The Ferriby boats. Remains of three boats on the same place in the Humber. Discovered by Ted Wright between 1937 and 1962. Constructed of planks stitched together. According to new analysis in 2001 the oldest is dated to c 2030 BC (formerly dated to ca 1500-1700 BC). According to the older analysis the youngest boats are dated to c 800-1100 BC. Reconstruction drawing of Ferriby I by Axel Nelson. Construction detail of Ferriby I, by Axel Nelson.
Ref: British Museum Encyclopaedia of Underwater and Maritime Archaeology

Illustration (Majors, Early Wars of Wessex) showing the possible combined features of the Celtic and Northern European boat building styles.
Note the flat-bottom and the three overlapping strakes for the sides.
Build your own Roman-Celtic boat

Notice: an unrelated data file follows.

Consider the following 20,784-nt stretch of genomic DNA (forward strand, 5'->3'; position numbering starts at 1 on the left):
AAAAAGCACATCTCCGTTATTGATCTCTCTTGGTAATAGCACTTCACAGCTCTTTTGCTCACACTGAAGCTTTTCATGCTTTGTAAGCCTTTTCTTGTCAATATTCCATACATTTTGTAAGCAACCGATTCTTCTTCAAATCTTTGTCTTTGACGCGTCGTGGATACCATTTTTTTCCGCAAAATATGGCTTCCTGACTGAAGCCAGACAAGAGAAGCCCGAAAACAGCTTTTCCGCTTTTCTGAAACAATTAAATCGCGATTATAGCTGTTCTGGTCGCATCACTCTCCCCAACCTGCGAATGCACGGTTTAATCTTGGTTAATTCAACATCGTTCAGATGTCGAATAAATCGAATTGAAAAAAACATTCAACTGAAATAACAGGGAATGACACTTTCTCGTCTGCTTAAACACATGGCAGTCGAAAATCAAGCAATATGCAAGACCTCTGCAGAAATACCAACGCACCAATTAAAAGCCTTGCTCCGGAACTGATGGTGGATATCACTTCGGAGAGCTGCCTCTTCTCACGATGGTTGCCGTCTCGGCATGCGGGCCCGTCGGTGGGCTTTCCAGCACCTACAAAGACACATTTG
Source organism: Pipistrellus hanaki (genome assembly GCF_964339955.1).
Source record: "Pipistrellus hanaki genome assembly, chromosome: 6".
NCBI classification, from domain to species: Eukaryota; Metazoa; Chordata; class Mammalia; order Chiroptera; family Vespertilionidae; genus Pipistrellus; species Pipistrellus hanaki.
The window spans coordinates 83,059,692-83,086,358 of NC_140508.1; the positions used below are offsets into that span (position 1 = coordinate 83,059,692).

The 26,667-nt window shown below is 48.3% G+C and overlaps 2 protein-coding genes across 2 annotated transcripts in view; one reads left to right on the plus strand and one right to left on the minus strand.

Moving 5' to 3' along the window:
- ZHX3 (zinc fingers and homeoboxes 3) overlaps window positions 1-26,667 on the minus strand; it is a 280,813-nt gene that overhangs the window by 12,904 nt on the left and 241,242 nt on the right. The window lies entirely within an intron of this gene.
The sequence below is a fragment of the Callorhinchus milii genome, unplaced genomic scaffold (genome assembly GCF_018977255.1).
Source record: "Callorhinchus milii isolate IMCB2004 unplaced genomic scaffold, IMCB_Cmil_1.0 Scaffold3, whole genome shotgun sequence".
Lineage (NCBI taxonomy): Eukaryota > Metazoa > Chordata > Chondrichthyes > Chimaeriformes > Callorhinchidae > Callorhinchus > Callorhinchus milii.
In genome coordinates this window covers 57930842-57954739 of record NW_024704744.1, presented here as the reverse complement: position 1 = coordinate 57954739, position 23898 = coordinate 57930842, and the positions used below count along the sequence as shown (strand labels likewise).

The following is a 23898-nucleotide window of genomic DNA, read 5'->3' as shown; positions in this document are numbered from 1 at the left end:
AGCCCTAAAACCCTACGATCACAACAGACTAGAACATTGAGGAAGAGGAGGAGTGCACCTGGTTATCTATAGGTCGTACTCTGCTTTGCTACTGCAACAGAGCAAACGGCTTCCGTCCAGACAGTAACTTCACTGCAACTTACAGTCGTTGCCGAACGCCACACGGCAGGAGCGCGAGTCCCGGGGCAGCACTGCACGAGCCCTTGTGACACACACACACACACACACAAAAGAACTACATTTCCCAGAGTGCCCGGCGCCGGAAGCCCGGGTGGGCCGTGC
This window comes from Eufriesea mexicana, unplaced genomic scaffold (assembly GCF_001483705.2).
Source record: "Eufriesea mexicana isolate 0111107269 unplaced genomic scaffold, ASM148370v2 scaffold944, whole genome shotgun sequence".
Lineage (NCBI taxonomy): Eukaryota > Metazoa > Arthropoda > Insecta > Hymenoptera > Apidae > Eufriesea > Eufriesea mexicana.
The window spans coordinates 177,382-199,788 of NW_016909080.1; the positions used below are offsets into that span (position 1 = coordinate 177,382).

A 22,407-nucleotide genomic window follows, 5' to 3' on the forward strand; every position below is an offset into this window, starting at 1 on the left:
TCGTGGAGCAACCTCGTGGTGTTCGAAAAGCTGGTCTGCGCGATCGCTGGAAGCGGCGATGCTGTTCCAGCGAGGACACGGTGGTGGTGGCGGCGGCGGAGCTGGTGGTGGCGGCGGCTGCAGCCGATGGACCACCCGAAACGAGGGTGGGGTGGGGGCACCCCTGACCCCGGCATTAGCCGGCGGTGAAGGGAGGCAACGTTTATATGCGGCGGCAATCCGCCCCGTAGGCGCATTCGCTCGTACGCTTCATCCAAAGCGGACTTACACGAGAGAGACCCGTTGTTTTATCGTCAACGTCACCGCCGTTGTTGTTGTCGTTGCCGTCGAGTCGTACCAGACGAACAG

As an interim and to get a thing that will float why not build a Romano-Celtic river craft? The nice thing is that as long as you keep it in proportion it can be any size you want, afford, can transport.

Simplest punt is this one the Charleston Bateau

The key to the "celtic" construction, as in the bateau, are planks heavily nailed to timbers and through them with the nail turned over and driven back in. Planks for sides are flush not overlapped. cross bottom timbers with separate timbers nailed to planks. Seams luted with linen thread or moss and beeswax or resinn(can be mixed) for authentic or modern sealant for efficiency. Hand forged nails perhaps.

Illustration in Osprey Late Roman Infantryman "Plate G Special Operations Rhine crossing"

One function and possible form for the "grain tax boats"